Georgina Guedes

Drive dry or pay the price

2012-06-07 14:53

Georgina Guedes

I had dinner with a couple of friends at Botega in Parkhurst on Monday night. I hadn't seen most of this crowd in a while, having been home with small children for about three years, and it was a pleasant and low-key way to catch up with them. They were all doing well and all seemed to have mellowed since last I hung with them.

One thing that I noted was that those who were driving weren't drinking, and those who were drinking had no intention of driving home. When this point was raised, they mentioned that drunk driving apprehensions had skyrocketed, especially in the Parks, and it just wasn't worth the risk anymore.

Although the South African Police should be congratulated on their hard stance against drunk drivers, it's still a pity that it's the fear of being caught, rather than the fear or harming others (or themselves) that finally convinced people not to mix alcohol and petrol in a dangerous cocktail. But I suppose that a large portion of the population is driven by fear of being caught rather than the moral imperative.

Advertising juxtaposition

My head brimming with such thoughts, I made my way to the bathroom, where I noticed an advertising juxtaposition failure of epic proportions. In the loo was one of those backlit advertising boxes. Three ads were projected from of the box in alternation.

The first two ads were from the “Drive Dry” campaign, which again urges drivers to avoid drunk driving out fear. The first is of a leering, skinny man in prison overalls, with bedroom eyes. The pay-off line is that he “can't wait to meet you”. For the purposes of brevity I'll overlook the fact that lawless activity is being discouraged with the threat of lawless activity, since it's probably the reality of living in South Africa.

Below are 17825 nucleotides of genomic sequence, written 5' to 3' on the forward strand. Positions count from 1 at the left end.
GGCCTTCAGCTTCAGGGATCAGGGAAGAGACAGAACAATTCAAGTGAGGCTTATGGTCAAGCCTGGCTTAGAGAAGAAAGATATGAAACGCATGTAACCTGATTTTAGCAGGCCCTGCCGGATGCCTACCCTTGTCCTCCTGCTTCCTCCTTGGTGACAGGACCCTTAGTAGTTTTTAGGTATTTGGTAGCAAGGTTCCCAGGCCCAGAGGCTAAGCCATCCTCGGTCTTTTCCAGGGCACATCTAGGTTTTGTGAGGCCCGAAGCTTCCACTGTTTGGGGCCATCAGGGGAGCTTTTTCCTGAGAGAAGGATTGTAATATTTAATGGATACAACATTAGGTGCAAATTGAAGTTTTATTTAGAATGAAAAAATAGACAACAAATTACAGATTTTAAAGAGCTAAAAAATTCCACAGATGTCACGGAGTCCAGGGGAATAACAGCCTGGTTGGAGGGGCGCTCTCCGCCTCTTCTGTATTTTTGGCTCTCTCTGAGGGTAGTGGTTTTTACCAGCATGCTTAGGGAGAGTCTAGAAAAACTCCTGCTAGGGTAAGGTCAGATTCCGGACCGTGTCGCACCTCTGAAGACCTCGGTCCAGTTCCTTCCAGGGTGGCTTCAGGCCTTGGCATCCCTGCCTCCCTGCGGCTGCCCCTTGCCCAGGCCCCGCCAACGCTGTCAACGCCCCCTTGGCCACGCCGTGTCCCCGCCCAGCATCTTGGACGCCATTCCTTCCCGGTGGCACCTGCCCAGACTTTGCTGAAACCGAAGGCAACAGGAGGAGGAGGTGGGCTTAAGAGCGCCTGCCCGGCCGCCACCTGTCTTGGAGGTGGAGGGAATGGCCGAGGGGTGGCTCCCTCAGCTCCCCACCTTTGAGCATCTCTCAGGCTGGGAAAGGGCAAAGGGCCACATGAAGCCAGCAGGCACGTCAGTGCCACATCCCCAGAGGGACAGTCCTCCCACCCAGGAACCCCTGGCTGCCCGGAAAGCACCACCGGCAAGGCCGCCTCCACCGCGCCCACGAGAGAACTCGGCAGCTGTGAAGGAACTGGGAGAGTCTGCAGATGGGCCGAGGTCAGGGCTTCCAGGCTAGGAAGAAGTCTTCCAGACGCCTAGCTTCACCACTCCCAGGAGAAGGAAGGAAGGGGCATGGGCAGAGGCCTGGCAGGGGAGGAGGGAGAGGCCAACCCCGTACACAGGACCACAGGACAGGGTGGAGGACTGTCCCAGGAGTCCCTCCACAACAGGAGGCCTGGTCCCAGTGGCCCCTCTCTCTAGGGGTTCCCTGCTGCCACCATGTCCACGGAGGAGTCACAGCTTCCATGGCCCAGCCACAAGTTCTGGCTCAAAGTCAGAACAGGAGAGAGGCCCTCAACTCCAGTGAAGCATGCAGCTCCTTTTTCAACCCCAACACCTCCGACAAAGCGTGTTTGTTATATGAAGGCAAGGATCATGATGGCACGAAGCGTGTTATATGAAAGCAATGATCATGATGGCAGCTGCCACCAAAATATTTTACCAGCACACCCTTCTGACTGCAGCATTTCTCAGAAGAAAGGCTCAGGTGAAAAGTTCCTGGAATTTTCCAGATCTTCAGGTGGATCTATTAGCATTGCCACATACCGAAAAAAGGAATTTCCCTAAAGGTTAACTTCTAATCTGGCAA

In the second ad, a tow truck beefcake is holding his door open to the viewer, essentially offering them a lift because they've totalled their car. The two ads are pretty good deterrents for anyone who might be sitting on the fence about getting behind the wheel in an inebriated state.

Then the third image pops up. It's an ad promoting Olmeca tequila. Following those two other bits of marketing genius, this promotion didn't give me too much impetus to go running from the loo and lining up a series of shot glasses on the bar.

Marketing vices

Granted, the ad might have been aimed at the patrons who were being driven home by friends or friendly taxi drivers, but the positioning of the beach-view and blue-skies poster after two pretty powerful discouragements from hitting the bottle was a bit laughable.

But I suppose that's the inherent nature of marketing vices. Like cigarette boxes that cheerfully threaten to kill you if you keep using their contents, alcohol advertising has to claim its place among the messages that threaten the worst should you drink it.

All of which brings me back to the conclusion that each individual will make his or her own moral choice in the face of conflicting messages. For me, it's the possibility of costing someone – or myself – a life that keeps me sober behind the wheel. And I suppose I wouldn't like to meet the prison rapist or towtruck driver either, truth be told.  

- Georgina Guedes is a freelance writer. You can follow @georginaguedes on Twitter.

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